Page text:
How can the ethnic majority (not) feel like an outsider?

Diversity & Inclusion efforts and in particular efforts to increase the feeling of belonging in different social spaces are predominantly focussed on minoritized groups such as people with a migration background. But do members of the ‘other group’– people without a migration background – always feel like they belong? This question becomes more pressing in contexts where people without a migration background are a minority. In Amsterdam, for instance, there are more people with a migration background than without. Because of on-going segregation processes within ethnically diverse neighbourhoods, people without a migration background are confronted with contexts in which they are a numerical ethnic minority while another ethnic group dominates that context. Given that being a minority can make you question feelings of belonging, in our most recent research (Kraus & Crul, 2022) we were curious to test whether this is also the case for a group generally considered to always feel ‘belonging' and if so, can the feeling of belonging be increased?

When people enter spaces for the first time, they immediately assess to what level the others in that space accept them. For instance, in our study, participants without a migration background who live in ethnically diverse neighbourhoods do not usually go to the “Turkish restaurant” around the corner because they do not know if “they are welcome there”, their visit may be “inappropriate” or they will be looked at “suspiciously”. Coming from a different ethnic background, they believe to be perceived as having “no business” there. Maybe you recognize this feeling in similar situations or other instances in which one of your social identities is not commonly reflected in the majority population. In the literature this emotion is referred to as belonging uncertainty (Walton & Cohen, 2007). Belonging uncertainty is the feeling that “people like me do not belong here” and it has been found to have a great effect on our actions. Feelings of belonging guide career choices (Good et al., 2012), influence motivation and achievement (Walton & Cohen, 2007) and affect academic and health outcomes (Walton & Cohen, 2011). A variety of ways exist to respond to belonging uncertainty, one of which is withdrawal from spaces. If you believe a certain space may give you discomfort, you simply stay away from it to avoid the negative feeling.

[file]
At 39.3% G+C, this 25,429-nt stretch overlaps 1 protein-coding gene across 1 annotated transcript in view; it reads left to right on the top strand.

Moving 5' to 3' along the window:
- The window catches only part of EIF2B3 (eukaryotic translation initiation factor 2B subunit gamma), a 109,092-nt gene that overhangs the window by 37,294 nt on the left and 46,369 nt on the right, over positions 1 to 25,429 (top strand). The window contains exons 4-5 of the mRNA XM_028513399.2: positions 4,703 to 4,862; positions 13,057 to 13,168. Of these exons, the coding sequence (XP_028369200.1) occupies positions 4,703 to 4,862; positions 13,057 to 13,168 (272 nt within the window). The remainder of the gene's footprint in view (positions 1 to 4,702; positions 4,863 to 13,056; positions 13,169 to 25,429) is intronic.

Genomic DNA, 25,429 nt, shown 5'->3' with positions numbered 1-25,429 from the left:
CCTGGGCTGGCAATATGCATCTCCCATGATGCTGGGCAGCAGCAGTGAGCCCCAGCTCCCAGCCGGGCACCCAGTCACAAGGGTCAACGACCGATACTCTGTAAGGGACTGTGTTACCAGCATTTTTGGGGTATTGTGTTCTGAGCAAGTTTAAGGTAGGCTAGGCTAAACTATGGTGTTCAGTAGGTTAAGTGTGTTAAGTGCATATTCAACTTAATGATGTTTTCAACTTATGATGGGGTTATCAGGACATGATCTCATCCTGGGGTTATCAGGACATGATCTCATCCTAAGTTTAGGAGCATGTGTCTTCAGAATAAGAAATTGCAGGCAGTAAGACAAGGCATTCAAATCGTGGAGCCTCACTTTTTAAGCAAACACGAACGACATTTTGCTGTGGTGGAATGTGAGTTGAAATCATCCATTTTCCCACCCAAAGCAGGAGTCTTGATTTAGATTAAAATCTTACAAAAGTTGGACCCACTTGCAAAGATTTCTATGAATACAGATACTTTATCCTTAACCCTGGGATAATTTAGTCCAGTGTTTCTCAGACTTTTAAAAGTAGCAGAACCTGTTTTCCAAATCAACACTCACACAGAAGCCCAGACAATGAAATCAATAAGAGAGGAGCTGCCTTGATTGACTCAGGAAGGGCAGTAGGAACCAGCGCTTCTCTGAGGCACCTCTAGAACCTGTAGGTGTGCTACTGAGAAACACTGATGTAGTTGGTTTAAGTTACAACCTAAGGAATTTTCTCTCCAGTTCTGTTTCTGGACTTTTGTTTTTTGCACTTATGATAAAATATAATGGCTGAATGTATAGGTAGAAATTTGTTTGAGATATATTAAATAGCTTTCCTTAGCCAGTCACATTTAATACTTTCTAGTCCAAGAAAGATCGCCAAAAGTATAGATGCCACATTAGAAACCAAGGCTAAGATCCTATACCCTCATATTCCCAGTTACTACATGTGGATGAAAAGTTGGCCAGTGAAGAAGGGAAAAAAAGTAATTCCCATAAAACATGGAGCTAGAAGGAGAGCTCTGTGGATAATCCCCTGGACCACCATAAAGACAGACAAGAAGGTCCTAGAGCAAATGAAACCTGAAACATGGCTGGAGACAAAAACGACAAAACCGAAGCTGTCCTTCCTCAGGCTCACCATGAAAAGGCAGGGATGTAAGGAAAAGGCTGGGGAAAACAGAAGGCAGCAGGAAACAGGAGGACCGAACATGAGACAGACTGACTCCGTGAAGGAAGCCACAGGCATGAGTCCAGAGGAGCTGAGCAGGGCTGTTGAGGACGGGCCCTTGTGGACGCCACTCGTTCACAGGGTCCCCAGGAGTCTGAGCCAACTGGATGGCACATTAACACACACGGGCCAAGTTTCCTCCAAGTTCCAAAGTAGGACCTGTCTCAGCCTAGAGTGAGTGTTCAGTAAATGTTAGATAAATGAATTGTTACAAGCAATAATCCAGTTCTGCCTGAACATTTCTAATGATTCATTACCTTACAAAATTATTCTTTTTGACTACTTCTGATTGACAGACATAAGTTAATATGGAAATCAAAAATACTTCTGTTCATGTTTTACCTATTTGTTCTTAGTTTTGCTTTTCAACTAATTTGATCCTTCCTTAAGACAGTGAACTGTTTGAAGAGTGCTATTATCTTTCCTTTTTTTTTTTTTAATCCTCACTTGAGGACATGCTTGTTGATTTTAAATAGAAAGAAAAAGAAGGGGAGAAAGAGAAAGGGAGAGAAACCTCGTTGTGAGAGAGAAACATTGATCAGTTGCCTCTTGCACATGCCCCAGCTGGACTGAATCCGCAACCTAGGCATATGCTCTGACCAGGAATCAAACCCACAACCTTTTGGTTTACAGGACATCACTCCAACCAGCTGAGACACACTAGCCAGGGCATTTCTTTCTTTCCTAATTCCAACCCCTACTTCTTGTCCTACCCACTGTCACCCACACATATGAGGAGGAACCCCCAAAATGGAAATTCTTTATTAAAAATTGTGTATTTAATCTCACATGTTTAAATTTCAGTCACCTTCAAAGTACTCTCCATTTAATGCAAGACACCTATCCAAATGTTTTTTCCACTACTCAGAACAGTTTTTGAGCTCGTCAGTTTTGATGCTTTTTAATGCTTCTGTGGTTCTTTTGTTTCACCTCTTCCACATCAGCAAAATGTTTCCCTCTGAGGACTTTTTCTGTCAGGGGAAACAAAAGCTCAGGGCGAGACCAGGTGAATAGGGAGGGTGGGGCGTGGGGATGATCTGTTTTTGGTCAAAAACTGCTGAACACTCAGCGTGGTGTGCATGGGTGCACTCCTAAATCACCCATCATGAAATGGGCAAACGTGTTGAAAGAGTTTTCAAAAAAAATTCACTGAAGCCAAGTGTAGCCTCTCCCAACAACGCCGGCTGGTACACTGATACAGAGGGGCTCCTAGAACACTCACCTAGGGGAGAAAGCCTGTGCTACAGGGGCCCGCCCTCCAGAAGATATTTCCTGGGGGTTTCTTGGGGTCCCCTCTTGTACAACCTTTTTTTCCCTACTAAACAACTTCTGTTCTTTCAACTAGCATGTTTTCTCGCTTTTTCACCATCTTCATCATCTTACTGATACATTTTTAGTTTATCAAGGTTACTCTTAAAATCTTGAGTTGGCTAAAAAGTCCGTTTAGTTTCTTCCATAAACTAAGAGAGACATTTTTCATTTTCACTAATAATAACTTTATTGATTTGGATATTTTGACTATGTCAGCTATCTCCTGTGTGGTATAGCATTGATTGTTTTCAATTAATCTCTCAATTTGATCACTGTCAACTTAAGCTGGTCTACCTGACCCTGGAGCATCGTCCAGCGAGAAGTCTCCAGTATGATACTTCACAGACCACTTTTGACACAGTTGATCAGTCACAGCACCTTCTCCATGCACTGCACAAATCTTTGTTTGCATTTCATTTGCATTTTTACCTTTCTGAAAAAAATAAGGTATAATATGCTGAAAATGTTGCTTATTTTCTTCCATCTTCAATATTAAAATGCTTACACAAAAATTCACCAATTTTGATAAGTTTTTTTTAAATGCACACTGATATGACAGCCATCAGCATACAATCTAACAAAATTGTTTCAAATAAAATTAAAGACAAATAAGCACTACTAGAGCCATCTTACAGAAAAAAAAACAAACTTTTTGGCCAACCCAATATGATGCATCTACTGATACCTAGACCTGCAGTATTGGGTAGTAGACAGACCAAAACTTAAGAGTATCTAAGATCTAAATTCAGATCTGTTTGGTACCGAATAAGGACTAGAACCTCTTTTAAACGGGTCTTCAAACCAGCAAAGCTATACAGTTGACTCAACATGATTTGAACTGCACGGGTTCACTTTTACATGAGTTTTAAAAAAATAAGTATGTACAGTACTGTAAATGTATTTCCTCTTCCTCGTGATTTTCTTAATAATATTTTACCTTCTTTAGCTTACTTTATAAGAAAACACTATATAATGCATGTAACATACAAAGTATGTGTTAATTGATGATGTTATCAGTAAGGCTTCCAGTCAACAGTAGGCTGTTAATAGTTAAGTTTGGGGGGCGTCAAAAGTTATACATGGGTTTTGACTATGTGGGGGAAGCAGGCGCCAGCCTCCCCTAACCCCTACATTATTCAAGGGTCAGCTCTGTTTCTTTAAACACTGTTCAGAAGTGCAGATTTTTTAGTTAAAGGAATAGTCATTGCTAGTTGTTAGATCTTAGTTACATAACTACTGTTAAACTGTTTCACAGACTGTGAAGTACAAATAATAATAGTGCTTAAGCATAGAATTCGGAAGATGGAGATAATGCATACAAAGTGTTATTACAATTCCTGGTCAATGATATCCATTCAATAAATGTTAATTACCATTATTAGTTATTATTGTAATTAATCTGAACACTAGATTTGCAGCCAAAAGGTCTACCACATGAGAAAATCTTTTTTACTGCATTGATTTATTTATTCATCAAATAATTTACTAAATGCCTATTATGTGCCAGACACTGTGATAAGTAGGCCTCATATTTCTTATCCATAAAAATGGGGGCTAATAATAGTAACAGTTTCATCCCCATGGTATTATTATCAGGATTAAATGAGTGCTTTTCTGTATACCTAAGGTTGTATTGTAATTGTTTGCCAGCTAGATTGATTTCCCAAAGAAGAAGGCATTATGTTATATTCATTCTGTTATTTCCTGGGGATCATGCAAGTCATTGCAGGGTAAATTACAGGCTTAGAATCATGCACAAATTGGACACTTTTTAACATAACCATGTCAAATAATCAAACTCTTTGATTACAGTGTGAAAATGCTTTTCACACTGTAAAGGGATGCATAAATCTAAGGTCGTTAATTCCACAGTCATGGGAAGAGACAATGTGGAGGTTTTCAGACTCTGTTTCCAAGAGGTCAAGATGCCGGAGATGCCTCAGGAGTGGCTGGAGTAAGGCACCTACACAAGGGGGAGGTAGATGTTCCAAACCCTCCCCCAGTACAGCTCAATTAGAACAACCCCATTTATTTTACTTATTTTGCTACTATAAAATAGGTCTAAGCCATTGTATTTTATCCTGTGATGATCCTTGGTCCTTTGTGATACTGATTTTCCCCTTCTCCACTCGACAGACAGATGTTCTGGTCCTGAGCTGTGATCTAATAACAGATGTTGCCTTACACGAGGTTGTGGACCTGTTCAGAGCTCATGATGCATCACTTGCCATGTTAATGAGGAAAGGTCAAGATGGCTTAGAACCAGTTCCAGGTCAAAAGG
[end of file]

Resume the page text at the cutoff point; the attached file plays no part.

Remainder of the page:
In our research, we sought out a way to diminish the feeling of belonging uncertainty. Is it possible to reduce the feeling of belonging uncertainty in a way that people without a migration background might be more willing to frequent spaces in which they are an ethnic minority? This could potentially pave the way for meaningful inter-ethnic contact. In an experiment, we tested whether certain forms of inclusion cues have the power to reduce the feeling of belonging uncertainty. We described to our respondents without a migration background a fictitious street festival organized by an Amsterdam neighbourhood association with a Turkish name, represented by a man with a Turkish sounding name. In this way, the hypothetical scene conveys the idea that another ethnic group dominates the space and people without a migration background will be in a minority position.